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January 31, 2006
Here's A Shovel. Could You Dig Yourself In Some More?
Talking about reaction-quiz job interviews the other day really seems to have brought out a lot of stories (check the comments to that post). I'm glad to hear that this kind of interrogation seems to be disappearing.
I had more than one experience with this sort of thing when I was on the interview trail. Probably the worst was a lunchtime interview back in 1989 with a director-level person who looked over my background and said "Hmm. . .post-doc with Bernd Giese. . .free-radical chemistry, eh? So, tell me, who would your ten favorite free-radical chemists be?"
The first thought that went through my head was that I didn't even know of ten free-radical chemists. Favorites, my foot. I probably would have been better off saying that, although maybe not in as many words. But instead, I thought furiously, stalling for time: "Well, let me see. . .there's X. . .and Y has done some interesting stuff, although I'm not sure that he'd agree to being called a free-radical chemist. . .and. . ." I ran some time off the clock like this, and was beginning to panic a bit at the shortage of further names that were coming to mind, when I was interrupted by my interviewer. I was foolish enough to be grateful.
"Hmm. . ." he began again, "I see that you mentioned Z on your list. I don't think I would have ranked him that highly, personally. What recent work of his impressed you?" Cursing foully but inaudibly, I stammered out the only paper of Z's that I could even think of (which was indeed recent, and was the only reason I remembered him at all). "I'm not familiar with that one," came the response. "Could you draw those reactions out for me?" Over came a paper napkin for my use. Where the hell, I wondered, was my artichoke and fennel pasta, and could I perhaps fake choking on it?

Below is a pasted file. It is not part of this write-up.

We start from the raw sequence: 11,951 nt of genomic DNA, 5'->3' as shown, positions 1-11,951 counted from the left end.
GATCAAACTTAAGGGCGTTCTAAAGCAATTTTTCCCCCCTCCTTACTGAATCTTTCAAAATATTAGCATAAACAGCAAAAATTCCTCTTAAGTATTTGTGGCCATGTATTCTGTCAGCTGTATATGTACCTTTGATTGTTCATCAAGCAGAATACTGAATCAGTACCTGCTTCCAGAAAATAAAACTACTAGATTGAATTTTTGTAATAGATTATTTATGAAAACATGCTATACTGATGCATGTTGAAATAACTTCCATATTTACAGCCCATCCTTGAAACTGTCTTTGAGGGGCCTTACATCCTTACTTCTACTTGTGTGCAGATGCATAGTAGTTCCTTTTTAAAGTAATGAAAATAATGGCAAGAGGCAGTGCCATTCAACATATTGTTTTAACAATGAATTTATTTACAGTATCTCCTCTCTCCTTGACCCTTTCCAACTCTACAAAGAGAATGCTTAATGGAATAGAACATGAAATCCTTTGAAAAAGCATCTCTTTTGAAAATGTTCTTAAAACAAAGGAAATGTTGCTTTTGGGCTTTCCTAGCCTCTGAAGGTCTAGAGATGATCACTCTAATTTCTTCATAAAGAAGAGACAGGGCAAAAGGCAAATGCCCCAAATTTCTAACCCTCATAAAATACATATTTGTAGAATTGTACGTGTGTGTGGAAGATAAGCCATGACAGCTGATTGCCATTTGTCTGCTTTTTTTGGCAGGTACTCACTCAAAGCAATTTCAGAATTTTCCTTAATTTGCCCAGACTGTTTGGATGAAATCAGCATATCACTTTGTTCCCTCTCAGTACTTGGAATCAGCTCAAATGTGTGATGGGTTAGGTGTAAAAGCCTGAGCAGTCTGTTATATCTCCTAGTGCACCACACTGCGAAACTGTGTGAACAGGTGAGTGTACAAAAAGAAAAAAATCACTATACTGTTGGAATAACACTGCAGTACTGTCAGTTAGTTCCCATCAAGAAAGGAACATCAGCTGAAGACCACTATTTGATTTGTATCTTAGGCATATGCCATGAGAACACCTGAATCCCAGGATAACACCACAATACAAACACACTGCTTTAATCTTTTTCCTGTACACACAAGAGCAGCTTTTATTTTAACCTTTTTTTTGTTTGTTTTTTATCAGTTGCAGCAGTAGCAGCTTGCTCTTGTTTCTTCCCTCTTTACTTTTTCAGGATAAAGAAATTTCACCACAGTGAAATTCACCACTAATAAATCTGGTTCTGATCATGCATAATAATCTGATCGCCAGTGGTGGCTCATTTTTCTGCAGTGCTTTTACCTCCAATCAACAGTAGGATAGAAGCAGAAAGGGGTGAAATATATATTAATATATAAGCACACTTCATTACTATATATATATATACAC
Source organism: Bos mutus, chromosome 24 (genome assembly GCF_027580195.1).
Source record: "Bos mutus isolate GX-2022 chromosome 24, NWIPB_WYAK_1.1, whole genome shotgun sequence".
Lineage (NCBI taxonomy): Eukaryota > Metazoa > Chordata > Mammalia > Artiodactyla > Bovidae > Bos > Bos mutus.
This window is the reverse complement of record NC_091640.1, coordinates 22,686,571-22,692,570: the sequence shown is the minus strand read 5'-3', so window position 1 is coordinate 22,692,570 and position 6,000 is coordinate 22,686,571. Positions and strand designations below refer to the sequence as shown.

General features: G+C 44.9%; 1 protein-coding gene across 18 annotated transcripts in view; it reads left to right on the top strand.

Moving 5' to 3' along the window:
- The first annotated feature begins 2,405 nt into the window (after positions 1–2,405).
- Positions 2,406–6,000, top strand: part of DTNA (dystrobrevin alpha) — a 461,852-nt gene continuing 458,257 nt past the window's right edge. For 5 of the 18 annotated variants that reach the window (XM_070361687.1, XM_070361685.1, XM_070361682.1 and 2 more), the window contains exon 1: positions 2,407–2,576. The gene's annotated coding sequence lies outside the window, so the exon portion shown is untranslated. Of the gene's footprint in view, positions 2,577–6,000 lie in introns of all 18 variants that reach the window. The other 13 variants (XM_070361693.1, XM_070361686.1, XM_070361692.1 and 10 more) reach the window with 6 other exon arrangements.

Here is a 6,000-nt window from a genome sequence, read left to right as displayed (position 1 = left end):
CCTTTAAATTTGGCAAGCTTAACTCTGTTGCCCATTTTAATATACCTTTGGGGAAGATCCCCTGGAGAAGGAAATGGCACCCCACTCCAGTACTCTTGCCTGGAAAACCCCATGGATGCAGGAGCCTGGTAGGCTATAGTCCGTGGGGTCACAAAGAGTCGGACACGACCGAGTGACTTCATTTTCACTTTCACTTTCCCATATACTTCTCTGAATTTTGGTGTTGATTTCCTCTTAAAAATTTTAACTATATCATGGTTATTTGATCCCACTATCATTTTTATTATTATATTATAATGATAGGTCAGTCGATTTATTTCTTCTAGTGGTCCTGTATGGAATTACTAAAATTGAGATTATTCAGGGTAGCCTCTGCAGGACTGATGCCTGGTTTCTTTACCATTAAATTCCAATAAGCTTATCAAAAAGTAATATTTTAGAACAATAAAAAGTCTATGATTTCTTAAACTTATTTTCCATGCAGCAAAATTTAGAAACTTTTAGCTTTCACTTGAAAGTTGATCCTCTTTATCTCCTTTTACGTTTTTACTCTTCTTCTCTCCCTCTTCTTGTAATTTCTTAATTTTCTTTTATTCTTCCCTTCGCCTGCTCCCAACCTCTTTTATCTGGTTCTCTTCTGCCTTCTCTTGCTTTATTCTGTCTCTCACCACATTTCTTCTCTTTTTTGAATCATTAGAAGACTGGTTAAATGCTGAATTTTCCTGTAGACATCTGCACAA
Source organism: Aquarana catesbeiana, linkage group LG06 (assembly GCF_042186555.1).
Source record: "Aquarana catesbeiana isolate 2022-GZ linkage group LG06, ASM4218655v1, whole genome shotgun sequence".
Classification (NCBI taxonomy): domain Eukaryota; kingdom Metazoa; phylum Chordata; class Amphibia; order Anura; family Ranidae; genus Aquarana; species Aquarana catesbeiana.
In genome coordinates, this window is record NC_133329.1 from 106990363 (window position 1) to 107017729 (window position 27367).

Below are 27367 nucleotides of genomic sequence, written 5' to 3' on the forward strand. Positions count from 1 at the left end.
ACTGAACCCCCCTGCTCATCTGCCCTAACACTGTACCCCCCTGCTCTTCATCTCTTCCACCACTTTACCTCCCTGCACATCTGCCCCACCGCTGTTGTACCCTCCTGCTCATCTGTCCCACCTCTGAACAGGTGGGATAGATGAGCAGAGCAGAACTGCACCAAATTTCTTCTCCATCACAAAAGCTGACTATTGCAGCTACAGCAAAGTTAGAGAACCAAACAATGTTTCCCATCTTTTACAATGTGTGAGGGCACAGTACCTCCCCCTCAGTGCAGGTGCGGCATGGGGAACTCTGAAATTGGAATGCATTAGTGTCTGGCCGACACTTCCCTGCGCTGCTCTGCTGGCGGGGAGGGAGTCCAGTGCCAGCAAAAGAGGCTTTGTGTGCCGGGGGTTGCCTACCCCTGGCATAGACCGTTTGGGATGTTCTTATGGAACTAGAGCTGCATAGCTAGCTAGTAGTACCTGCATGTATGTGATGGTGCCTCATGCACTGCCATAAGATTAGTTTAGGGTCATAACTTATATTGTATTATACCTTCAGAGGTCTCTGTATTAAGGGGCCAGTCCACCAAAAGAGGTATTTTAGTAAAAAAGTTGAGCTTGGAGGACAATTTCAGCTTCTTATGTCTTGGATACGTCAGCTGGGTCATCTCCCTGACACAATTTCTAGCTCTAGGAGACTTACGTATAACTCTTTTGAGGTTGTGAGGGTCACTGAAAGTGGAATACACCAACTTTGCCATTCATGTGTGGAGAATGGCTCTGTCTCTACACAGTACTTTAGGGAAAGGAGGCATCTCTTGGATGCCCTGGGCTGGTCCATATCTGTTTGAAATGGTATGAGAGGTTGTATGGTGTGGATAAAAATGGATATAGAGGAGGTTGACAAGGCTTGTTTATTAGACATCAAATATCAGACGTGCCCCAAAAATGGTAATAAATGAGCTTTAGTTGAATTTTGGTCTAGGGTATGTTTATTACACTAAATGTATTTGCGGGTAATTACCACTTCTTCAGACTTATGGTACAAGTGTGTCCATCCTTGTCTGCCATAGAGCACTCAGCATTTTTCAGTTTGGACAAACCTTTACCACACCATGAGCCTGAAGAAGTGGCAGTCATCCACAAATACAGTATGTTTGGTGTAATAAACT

So there I was, trying to remember and explain a paper I'd looked at once, by someone whose work I didn't follow, wondering all the while with the spare 1% of my brain how I ended up fighting on this particular battlefield. The rest of the interview proceeded along similar lines, and I gave what was surely one of my least impressive performances. I mean, I've had interviews where I knew, mid-way through the day, that I was either going to get an offer or something was so seriously wrong with the place that I wouldn't want to work there anyway. But I lurched out of this one thinking that they'd have to have something seriously wrong with them to call me back. Which indeed they didn't.
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